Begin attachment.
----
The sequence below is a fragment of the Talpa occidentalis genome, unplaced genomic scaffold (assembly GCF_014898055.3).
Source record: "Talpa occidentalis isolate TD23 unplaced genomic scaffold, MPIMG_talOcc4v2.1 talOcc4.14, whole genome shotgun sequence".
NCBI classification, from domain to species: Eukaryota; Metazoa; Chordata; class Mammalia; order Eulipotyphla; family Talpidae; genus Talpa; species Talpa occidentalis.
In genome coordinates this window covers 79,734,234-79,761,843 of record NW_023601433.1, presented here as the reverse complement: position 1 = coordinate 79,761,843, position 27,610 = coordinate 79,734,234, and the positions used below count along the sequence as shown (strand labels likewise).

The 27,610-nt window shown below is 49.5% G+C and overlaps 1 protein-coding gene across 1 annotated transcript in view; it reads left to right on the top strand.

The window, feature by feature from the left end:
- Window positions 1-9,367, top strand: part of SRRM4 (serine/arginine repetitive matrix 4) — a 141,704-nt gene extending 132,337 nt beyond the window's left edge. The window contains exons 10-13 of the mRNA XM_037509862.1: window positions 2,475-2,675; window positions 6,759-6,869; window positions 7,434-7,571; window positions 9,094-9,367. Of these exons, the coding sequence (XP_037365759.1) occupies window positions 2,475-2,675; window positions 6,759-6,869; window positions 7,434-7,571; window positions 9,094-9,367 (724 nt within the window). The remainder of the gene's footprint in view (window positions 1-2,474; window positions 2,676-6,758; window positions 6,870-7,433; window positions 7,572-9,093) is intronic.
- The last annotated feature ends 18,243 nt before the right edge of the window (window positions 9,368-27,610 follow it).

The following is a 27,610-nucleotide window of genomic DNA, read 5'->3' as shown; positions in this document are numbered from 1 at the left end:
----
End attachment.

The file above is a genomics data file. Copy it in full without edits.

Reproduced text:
The sequence below is a fragment of the Talpa occidentalis genome, unplaced genomic scaffold (assembly GCF_014898055.3).
Source record: "Talpa occidentalis isolate TD23 unplaced genomic scaffold, MPIMG_talOcc4v2.1 talOcc4.14, whole genome shotgun sequence".
NCBI classification, from domain to species: Eukaryota; Metazoa; Chordata; class Mammalia; order Eulipotyphla; family Talpidae; genus Talpa; species Talpa occidentalis.
In genome coordinates this window covers 79,734,234-79,761,843 of record NW_023601433.1, presented here as the reverse complement: position 1 = coordinate 79,761,843, position 27,610 = coordinate 79,734,234, and the positions used below count along the sequence as shown (strand labels likewise).

The 27,610-nt window shown below is 49.5% G+C and overlaps 1 protein-coding gene across 1 annotated transcript in view; it reads left to right on the top strand.

The window, feature by feature from the left end:
- Window positions 1-9,367, top strand: part of SRRM4 (serine/arginine repetitive matrix 4) — a 141,704-nt gene extending 132,337 nt beyond the window's left edge. The window contains exons 10-13 of the mRNA XM_037509862.1: window positions 2,475-2,675; window positions 6,759-6,869; window positions 7,434-7,571; window positions 9,094-9,367. Of these exons, the coding sequence (XP_037365759.1) occupies window positions 2,475-2,675; window positions 6,759-6,869; window positions 7,434-7,571; window positions 9,094-9,367 (724 nt within the window). The remainder of the gene's footprint in view (window positions 1-2,474; window positions 2,676-6,758; window positions 6,870-7,433; window positions 7,572-9,093) is intronic.
- The last annotated feature ends 18,243 nt before the right edge of the window (window positions 9,368-27,610 follow it).

The following is a 27,610-nucleotide window of genomic DNA, read 5'->3' as shown; positions in this document are numbered from 1 at the left end: